Sometime last spring I took a picture that’s stayed with me all year. I didn’t mean to, but somehow the frame captured the mood of the last light of day without really getting the light itself. There’s a brightness, yes, but it’s tinged with awareness that the light is fading. The golden hour.
With a similar but reversed kind of layered vision, I’m looking back at 2020. An extraordinarily hard year. Deadly for way too many innocent people…. But every day was a gift.
Here is a very small token of my gratitude. Please enjoy.
A LitHub-recommended long read reminds me that one of the intrinsic pleasures of making audiobooks is that I don’t choose what I’m reading next. Instead, the book chooses you.
Strictly speaking, what really happens is that the studio director chooses you to read the book. But the effect is the same: I don’t pick the books I’ll spend hours reading aloud, word for word, cover to cover. Unlike my home library, these projects don’t say anything about my intentions to be or know or feel something—or do they?
Thanks to working at a studio with a blessedly quirky contract to record material for the Library of Congress, the books that “choose me” are a potpourri of fiction and nonfiction, books I’ve seen elsewhere and plenty I haven’t, things I might otherwise choose to read and, yes, sometimes, things I wouldn’t.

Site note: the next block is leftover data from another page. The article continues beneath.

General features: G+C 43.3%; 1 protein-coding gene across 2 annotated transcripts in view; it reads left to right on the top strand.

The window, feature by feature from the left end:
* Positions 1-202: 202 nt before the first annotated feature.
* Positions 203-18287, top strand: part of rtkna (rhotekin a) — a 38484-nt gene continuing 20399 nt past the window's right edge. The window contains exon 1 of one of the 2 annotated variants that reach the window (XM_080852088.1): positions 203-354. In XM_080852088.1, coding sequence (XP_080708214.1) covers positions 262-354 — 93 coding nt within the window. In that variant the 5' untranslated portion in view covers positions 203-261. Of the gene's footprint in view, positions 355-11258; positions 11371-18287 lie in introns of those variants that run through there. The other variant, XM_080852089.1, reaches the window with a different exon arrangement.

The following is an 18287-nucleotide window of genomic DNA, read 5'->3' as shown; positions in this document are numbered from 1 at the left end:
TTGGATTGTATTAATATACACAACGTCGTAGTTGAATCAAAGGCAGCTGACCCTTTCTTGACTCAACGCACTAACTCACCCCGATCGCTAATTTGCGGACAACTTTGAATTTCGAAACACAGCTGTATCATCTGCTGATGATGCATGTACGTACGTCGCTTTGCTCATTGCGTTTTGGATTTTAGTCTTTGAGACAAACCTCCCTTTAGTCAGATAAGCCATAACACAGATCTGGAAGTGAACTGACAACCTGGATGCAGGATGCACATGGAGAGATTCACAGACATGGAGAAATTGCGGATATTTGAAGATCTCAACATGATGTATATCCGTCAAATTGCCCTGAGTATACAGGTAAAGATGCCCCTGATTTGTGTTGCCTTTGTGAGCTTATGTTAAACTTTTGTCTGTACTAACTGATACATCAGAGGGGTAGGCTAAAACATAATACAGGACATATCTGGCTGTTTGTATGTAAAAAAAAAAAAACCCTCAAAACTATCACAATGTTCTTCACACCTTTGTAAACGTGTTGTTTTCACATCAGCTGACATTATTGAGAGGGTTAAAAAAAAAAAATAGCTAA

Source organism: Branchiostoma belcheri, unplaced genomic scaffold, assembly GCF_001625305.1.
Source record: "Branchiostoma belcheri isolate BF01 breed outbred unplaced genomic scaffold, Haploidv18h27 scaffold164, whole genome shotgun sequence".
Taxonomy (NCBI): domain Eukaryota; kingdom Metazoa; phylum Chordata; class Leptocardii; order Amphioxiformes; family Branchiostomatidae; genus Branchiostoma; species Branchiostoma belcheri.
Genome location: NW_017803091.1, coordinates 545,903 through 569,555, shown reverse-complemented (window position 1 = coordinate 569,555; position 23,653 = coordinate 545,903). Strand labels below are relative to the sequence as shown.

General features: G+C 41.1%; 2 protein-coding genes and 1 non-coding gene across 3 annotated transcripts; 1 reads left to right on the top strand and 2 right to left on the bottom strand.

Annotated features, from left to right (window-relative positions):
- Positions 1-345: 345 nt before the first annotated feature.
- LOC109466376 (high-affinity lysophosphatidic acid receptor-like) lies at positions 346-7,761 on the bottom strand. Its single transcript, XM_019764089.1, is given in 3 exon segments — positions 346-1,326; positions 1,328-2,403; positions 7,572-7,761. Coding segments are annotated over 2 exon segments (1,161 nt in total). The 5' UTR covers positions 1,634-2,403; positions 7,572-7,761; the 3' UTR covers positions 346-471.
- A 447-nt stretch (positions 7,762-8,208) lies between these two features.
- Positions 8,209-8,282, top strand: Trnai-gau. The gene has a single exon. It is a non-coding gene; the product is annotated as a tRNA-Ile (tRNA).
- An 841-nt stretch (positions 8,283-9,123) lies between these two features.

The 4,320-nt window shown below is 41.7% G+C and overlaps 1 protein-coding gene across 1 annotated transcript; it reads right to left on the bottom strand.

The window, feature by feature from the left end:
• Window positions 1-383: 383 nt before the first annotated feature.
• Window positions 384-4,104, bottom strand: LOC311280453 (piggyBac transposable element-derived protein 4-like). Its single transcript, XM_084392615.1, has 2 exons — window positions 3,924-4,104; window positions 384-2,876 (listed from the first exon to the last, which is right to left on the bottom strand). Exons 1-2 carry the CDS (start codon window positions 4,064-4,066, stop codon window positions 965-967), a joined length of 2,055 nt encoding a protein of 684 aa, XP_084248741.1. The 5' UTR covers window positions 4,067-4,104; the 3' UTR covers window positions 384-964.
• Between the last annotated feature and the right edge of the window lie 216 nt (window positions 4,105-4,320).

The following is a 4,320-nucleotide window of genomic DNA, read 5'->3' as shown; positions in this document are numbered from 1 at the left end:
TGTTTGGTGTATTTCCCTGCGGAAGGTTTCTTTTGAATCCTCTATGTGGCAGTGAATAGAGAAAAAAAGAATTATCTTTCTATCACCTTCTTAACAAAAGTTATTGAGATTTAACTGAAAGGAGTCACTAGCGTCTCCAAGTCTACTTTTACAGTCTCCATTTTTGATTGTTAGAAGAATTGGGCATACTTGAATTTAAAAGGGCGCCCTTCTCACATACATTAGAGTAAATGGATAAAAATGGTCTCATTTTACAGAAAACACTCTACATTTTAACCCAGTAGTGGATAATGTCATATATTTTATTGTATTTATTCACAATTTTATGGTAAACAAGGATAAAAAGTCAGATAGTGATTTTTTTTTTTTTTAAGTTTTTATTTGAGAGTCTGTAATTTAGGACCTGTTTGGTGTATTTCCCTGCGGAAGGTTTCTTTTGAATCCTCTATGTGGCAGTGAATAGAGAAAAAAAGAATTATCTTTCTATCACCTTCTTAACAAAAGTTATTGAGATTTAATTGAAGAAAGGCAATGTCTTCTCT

Like the rest of life’s happenstances, sometimes this works out quite nicely. Recently I narrated these three works of nonfiction over a few weeks: a book about sea otters, one about a man who spent his days and nights living as a wild turkey, then an encyclopedic account of connections between sci-fi and pop music in the 1970s.
The result: I know more than I did before (with nointerest in running with the turkeys), and I’m a grateful omnivore.
…is a good way to describe the narrative effort of my current project: the recollections (fictional) of an escaped slave in Henry David Thoreau’s company. There are some wonderfully uncommon words here—words I know I’ve never spoken out loud like phenakistoscope and phalanstery— as well as the characters of Emerson, Hawthorne and a sprinkling of other Transcendentalists. As an erstwhile English major, I say 👍🏼.
A good book tells many tales, some of them so small you don’t immediately notice the weight they carry. To wit, this incidental scene from Curtis Wilkie’s Dixie, in which Robert Kennedy stops unannounced in the all-black township of Mound Bayou, Mississippi, and makes a human connection.
One of the good reads I read last year was Tom Perrotta’s coming-of-age(s) tale Mrs. Fletcher. If you’re an NLS patron, you’ll find it here.
In brief: a single mother takes her son off to college. He flexes his teenage masculinity (ewww …). She explores the freedoms in her newly empty nest (hmmm …). One year later, they’re not quite the same characters they were before.